(Act I, Scenes 1 and 2 and Act II, Scene 1 are presented in yesterday’s blog.)
Act II, Scene 2. The Hotel Diamond lobby.
Chuck: A different reservationist was on duty when Steve and I entered the lobby. We were spared having to drop owner Wayne Cook’s name, since she okayed taking photos.
While I was taking photos, Steve learned that he and the reservationist had some friends in common.
Built in 1904, the Diamond was a luxury three-story hotel—“the only strictly first-class house in Chico, and the superior of any north of Sacramento.” It soon became the center of Chico’s fashionable social life, with dinner parties and dances fabulous enough to lure guests from as far away as San Francisco.
A fire in 1916 and a 1921 stint as a feed and seed store with rooms to let above the first floor store reduced its status from “luxury” to “modest” and eventually to the point that in 1986 it was partially demolished and abandoned.
Enter Wayne Cook. In spite of the Hotel being abandoned for over a decade, he could see what the building could become. He started the restoration project in 2001, planning to re-open the Hotel in two years. That goal and a second goal came and went. The extent of the damage combined with Cook’s desire to do the work perfectly kept moving deadlines back until it re-opened in May, 2005.
The inside of the Hotel is full of amazing details. From the carved golden ceilings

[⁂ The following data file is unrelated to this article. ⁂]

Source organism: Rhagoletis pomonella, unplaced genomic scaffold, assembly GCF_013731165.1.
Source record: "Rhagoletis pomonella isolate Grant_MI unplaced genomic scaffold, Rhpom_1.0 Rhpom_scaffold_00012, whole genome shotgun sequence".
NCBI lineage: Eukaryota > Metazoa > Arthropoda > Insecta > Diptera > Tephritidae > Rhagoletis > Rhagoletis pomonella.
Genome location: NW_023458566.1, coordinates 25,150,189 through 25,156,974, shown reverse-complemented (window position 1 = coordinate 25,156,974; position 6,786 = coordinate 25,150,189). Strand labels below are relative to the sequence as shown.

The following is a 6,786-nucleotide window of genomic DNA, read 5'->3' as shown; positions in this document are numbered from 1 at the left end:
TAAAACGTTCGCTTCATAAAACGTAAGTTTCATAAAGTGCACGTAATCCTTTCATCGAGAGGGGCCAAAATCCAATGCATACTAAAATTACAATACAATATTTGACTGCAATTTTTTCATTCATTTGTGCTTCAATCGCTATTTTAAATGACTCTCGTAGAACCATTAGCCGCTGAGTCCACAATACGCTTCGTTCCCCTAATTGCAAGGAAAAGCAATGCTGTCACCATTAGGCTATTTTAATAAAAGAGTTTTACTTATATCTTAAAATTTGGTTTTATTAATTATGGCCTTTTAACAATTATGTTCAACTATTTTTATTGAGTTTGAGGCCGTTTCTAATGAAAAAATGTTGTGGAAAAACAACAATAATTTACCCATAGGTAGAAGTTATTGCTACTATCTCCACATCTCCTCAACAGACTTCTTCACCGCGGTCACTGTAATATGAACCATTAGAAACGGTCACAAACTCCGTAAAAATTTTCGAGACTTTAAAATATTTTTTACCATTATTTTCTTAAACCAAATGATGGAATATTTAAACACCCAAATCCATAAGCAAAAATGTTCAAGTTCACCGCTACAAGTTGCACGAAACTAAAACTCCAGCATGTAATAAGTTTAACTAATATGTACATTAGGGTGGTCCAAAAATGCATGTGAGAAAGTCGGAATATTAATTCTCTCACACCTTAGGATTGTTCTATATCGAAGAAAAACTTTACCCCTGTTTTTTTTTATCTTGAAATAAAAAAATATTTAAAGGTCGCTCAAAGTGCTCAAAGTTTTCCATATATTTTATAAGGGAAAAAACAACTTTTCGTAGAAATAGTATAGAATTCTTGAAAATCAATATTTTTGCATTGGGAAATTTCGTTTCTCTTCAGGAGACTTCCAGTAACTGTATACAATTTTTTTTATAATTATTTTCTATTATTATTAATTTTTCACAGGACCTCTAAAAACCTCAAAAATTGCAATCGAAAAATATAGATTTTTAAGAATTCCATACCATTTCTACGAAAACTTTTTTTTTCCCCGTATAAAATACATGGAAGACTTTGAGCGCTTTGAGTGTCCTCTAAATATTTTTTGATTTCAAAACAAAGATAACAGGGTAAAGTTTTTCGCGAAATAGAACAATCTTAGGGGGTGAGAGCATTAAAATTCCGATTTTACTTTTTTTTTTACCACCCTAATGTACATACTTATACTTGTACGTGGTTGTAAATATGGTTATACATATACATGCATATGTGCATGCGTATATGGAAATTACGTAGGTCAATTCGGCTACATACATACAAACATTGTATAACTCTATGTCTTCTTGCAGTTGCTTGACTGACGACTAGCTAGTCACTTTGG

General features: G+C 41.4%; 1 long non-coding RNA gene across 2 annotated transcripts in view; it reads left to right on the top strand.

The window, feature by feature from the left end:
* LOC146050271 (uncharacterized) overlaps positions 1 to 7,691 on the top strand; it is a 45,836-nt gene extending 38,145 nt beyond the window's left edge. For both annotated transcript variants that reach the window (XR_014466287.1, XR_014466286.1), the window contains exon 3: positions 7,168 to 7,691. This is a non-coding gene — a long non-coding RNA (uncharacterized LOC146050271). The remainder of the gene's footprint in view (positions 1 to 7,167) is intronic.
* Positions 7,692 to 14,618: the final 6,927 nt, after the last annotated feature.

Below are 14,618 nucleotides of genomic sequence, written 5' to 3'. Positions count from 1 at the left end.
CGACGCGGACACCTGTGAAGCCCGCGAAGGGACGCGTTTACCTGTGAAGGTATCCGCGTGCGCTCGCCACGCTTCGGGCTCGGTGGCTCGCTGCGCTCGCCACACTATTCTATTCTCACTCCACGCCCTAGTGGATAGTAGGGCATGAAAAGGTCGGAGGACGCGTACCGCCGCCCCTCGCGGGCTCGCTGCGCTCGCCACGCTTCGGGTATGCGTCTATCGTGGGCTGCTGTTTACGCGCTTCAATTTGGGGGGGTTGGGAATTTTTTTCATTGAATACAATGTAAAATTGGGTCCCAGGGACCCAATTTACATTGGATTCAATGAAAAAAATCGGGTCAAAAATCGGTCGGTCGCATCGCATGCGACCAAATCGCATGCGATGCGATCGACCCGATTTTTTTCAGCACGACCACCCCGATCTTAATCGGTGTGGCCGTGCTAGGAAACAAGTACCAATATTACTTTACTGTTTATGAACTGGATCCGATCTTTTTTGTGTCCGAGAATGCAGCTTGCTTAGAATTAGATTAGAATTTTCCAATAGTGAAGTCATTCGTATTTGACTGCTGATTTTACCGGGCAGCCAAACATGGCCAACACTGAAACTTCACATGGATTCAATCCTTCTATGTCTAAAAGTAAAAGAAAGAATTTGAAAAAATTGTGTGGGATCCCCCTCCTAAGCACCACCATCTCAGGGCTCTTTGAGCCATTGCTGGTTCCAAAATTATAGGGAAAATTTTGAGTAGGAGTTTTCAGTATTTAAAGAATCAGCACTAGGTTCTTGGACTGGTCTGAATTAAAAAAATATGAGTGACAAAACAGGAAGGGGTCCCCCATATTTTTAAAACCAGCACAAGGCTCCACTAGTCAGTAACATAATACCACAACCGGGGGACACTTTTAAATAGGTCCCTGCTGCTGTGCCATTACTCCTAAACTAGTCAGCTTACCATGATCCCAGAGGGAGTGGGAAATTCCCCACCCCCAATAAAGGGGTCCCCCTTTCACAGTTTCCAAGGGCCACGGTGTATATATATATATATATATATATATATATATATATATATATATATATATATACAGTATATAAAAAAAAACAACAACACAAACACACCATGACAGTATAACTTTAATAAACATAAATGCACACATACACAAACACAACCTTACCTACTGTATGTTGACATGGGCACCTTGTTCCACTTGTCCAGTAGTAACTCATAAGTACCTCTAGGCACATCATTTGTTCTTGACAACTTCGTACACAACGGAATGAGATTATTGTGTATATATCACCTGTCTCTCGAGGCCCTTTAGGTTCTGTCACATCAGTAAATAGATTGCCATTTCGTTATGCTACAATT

and detailed woodwork
to the perfectly placed antique furniture, the lobby has been restored to provide a sense of luxury only found in the past.
The presence of this safe in the lobby conveyed both a connection to the Hotel's history and a sense of security reminiscent of the past.
The hotel itself has 43 rooms on its second, third and fourth floors. The original hotel had three floors.
Besides the fourth floor, Cook has added a small fifth floor with an apartment, which he and his wife use as a second Chico home.
The best view, of course, is from the cupola on top of the fifth floor. This is reached by climbing metal stairs that serpentine up like stairs in a lighthouse. The cupola is only open to the Cooks and their personal guests.
I was happy to add these photographic images to my mental images of the Hotel and its lobby, but I was especially pleased to have met one of those visionary people who can realize their dream of restoring an abandoned Hotel to its original grandeur and in the process infusing the downtown merchants and the populace as a whole with a mindset of valuing their history.